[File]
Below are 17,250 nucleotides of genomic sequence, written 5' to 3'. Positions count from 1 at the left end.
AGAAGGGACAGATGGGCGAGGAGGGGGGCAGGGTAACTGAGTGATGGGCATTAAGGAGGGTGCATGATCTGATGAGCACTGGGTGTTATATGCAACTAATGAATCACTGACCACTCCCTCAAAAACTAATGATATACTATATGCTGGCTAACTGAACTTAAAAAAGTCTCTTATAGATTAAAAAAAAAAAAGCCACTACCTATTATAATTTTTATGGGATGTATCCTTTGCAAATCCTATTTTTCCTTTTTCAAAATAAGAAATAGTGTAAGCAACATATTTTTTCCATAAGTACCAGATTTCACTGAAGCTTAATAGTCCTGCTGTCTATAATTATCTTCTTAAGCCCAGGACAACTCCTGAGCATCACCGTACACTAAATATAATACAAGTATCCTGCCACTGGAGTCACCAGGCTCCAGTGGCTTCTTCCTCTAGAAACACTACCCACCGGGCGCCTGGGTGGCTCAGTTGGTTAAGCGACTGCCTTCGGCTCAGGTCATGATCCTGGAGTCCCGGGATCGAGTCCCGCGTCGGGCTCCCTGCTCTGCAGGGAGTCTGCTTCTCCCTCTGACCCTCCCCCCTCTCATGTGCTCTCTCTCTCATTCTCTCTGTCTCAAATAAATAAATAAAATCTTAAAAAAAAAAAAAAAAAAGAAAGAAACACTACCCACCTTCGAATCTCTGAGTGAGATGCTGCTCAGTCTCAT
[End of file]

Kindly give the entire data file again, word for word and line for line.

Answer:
Below are 17,250 nucleotides of genomic sequence, written 5' to 3'. Positions count from 1 at the left end.
AGAAGGGACAGATGGGCGAGGAGGGGGGCAGGGTAACTGAGTGATGGGCATTAAGGAGGGTGCATGATCTGATGAGCACTGGGTGTTATATGCAACTAATGAATCACTGACCACTCCCTCAAAAACTAATGATATACTATATGCTGGCTAACTGAACTTAAAAAAGTCTCTTATAGATTAAAAAAAAAAAAGCCACTACCTATTATAATTTTTATGGGATGTATCCTTTGCAAATCCTATTTTTCCTTTTTCAAAATAAGAAATAGTGTAAGCAACATATTTTTTCCATAAGTACCAGATTTCACTGAAGCTTAATAGTCCTGCTGTCTATAATTATCTTCTTAAGCCCAGGACAACTCCTGAGCATCACCGTACACTAAATATAATACAAGTATCCTGCCACTGGAGTCACCAGGCTCCAGTGGCTTCTTCCTCTAGAAACACTACCCACCGGGCGCCTGGGTGGCTCAGTTGGTTAAGCGACTGCCTTCGGCTCAGGTCATGATCCTGGAGTCCCGGGATCGAGTCCCGCGTCGGGCTCCCTGCTCTGCAGGGAGTCTGCTTCTCCCTCTGACCCTCCCCCCTCTCATGTGCTCTCTCTCTCATTCTCTCTGTCTCAAATAAATAAATAAAATCTTAAAAAAAAAAAAAAAAAAGAAAGAAACACTACCCACCTTCGAATCTCTGAGTGAGATGCTGCTCAGTCTCAT